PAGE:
I guess the question raised here is, How do I write fast and still retain the quality of my work? This is the art that you must perfect as a writer. You must be able to work within tight deadlines and intense pressure. Imagine college homework assignments on steroids. It's kind of like that. Kind of. Here are a few things you can do to stay focused and productive.
- Keep an outline. When you're working within a limited amount of time, it's important to know where you're headed with your book(s). Outline your basic story plot lines. When you're writing to catch up, you'll save a lot of time if all the major plotting is already done. All you have to do is write.
- Stay gold. Don't sacrifice quality for speed. Just because you're writing fast doesn't mean the writing is good. I can write for ten hours at a considerably speedy rate, but if I'm just writing to up my word count, what I'm really doing is regurgitating fluff. It's better to write a little bit less than write a lot more of lower quality work. You'll actually save time by slowing down just a click or two. It will save you rewriting, which is time-consuming.
- Stay quiet. Here's the thing. Even though I am definitely capable of writing in noisy places (my home office isn't always encapsulated in perfect silence...), it's not always the best idea. Sometimes, yes. But not always. If I am totally uninterrupted, I can write from the time I get up to the time I go to bed, and everything I create will be high quality creative awesomeness. Really. It's important to set aside "quiet time" to get the heart of your writing done every day. Especially when you're working with a tough deadline.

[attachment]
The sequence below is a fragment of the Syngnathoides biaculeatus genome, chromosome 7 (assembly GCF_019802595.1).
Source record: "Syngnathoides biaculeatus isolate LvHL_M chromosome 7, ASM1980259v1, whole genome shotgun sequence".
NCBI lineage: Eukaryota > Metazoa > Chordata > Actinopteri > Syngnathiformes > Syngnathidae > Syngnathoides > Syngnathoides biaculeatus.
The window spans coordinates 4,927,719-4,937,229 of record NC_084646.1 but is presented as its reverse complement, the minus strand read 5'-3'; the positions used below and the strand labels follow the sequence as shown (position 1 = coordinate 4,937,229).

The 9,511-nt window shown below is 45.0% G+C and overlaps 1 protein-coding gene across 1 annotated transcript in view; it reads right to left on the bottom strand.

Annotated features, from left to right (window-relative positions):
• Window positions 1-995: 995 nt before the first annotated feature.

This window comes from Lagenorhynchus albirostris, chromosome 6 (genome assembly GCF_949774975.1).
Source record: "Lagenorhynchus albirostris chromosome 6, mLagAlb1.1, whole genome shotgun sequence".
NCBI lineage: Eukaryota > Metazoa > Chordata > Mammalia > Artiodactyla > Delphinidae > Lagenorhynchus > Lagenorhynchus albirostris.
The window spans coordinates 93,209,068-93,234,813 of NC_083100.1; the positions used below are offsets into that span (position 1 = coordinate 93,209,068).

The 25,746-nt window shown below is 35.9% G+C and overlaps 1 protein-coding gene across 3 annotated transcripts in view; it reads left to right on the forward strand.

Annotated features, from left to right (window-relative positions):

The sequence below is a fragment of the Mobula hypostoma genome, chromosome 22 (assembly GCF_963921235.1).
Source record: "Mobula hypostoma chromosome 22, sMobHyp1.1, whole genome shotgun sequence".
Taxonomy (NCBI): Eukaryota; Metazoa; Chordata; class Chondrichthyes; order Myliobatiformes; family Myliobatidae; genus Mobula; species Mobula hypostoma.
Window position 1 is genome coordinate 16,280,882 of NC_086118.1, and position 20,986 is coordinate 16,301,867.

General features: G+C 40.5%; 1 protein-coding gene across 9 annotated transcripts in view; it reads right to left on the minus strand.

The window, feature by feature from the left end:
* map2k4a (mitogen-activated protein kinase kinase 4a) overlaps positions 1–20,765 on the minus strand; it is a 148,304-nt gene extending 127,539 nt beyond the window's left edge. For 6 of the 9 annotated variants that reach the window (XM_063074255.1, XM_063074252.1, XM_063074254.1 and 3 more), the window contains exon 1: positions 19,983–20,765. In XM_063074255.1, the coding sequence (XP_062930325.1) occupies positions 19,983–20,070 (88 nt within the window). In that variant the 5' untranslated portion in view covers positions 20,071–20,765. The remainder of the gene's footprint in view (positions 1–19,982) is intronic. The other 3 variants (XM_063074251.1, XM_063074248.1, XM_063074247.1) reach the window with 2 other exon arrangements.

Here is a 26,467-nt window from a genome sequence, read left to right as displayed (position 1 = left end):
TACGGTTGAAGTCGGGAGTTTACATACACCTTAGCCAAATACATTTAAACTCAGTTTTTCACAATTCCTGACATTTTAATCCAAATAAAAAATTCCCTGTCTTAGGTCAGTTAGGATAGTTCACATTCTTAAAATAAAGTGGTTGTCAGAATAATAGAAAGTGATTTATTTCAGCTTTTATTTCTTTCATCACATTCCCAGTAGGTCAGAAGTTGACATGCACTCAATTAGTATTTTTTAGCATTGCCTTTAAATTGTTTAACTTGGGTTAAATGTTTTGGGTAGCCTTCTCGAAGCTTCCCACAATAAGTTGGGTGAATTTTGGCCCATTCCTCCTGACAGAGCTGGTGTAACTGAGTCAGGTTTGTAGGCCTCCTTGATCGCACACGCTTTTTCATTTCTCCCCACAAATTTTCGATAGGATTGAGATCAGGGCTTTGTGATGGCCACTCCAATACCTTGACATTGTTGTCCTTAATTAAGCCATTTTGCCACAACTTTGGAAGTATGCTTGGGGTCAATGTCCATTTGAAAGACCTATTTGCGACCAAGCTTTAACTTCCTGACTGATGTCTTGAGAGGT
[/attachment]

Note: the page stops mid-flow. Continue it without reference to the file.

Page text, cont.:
- Get your hours in. As a writer, I was actually finding myself losing track of how many hours I worked a day. Was it ten? Was it thirteen? I don't know. They all kind of meshed together...So I decided to fix the problem. I made sure I got so many hours of writing in every day, and in those hours I was to meet a word count goal. Then I could move onto other tasks, such as editing and all that good stuff. I started off in high school by working at least four hours a day. These days my itinerary has grown and it takes anywhere from six to ten hours to get everything done. Sometimes longer.
- Don't force it. Last but not least, if you're not feeling it, don't force it. Sometimes it can take me a full hour to warm up to writing something, so I take that "warm up" time to write something else. Then I come back to my primary task. It assures quality work and keeps my creative though process limber.